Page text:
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  • Writer's pictureJason Carrasco MSc., RP, RMFT-SQ

How to be the best emotional coach

If you've been following us this month, we have focused on emotional intelligence. Our podcast episode introduces the concept while also focusing on practical steps to help you improve your emotional intelligence!

With that being said - now is the time to bring all of these concepts together and explore emotional coaching! If you’ve taken your hand to the mat in the world of emotional intelligence training, you know that one of the hardest parts is figuring out how to be an emotional coach for others - but first, what exactly is an emotional coach?

The Gottman's describe an emotional coach (or emotion coaching) as: "it is not about what you think a person ought to feel about the problem they are faced with, but about working together to determine the true emotions in the situation."

To us - this is very much part of what makes effective communication in all interpersonal situations effective!

Since this is often a broad-reaching skill that can have a major impact on one’s relationships, we wanted to give you some practical tips on ways to enhance ones ability and help put everything together.


1) It is important that we tune into ourselves to notice what our bodies may be doing/feeling! This is an important step, which will help provide you with some level of context in order to do the same thing with others.

When engaging in a conversation with someone important, it will be important for you to make them feel heard. One way you can do this is by paying attention. Tune in to the cues that let you know something is off for the other person. Doing so, sooner rather than later, will help to control the emotional escalation.


2) We have been here before - intentionality is all about doing things on purpose, with purpose! This is what we must tap into during our interactions with loved ones. Make a conscious choice to respond, connect, and support your partner/friend/colleague with curiosity and a willingness to understand where they are coming from.


3) This is not something that is passive. In fact - there is a lot going on during this process. Firstly, make sure that you are giving the other person space to tell their story and share

that with you. While listening, do not remain silent. ASK!

Be curious about what you are hearing! Make sure you are on the same page by summarizing (in your own words) what you've heard! Be present for the conversation if you have capacity to do so.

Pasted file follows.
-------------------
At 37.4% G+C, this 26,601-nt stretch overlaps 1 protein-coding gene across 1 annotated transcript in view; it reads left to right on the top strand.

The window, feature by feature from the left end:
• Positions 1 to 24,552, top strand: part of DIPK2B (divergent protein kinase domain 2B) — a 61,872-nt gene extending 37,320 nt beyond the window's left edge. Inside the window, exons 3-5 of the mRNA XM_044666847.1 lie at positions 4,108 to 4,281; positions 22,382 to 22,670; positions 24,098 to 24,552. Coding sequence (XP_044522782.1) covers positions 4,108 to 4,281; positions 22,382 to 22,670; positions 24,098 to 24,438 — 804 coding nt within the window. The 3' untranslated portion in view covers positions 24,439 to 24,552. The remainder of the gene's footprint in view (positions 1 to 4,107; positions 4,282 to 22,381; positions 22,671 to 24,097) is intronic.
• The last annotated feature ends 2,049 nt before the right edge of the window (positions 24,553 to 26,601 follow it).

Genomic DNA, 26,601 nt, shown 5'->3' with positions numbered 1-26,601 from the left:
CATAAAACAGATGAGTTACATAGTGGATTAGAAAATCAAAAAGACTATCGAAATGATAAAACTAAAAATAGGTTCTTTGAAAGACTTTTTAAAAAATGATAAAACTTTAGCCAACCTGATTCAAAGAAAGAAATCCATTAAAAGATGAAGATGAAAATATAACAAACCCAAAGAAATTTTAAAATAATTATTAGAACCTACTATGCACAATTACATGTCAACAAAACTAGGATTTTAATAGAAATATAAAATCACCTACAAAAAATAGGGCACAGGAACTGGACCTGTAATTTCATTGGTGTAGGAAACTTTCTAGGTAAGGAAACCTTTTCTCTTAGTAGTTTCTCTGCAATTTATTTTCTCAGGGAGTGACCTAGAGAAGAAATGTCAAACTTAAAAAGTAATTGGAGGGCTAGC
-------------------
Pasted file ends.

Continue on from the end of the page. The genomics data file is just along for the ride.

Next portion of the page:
This definitely sounds a lot easier said, than done - and you're right, it is! The reason for it, is that you must also (at the same time) be able to recognize what emotions you are experiencing during the conversation and find ways to remain grounded and present!

Are you starting to see why emotional intelligence is kind of important?


4) It may be helpful, and sometimes necessary to support the person we're speaking with by helping them label and identify their emotions. If we can't do that for ourseleves, this may be tricky to do with others (check our instagram on ways to tune inwards to improve this piece).


5) Lastly, you may have understood what the problem is for your partner and you may have helped to identify the emotions present - now what? Well, you may be drawn to providing a fix or a solution to the problem - and that may in fact not be the best thing! Check in with your partner and ask in what ways could you best support them? How can they be best supported by you right now?

Sometimes there's not "action item" here other than: a shoulder to cry on, a listening ear, arms to be held by - and that's totally okay! Other times, it may also be needed to problem solve! This is where you can both, collaboratively, discuss and explore what a problem solving measure looks like in this instance.

If you really want to go further with your emotional coaching skills, focus on developing the following three competencies:

a) Empathy – This allows you to genuinely “feel” what someone else is feeling, which is a crucial prerequisite for effective communication.

b) Self-reflection and openness – Being able to try on other people’s emotions and see things from their perspective–and then take that insight and use it to improve your own approach.

c) Vulnerability – The ability to be open, honest, and permissive to be fully seen by others through the "vulnerability recipe": a) emotional exposure; b) unknown outcomes; c) risk.

Lastly, remember that emotional coaching involves both an art and a science, which means they involve both deliberate practice and thorough reading. By nature, these skills lean more towards the “art” side, whereas very tangible qualities such as assertive communication or goal-setting might be more on the “science” side. With this in mind, be patient and kind with yourselves as you begin to shift your conversations into more relationally enhancing and emotionally attuned ways.


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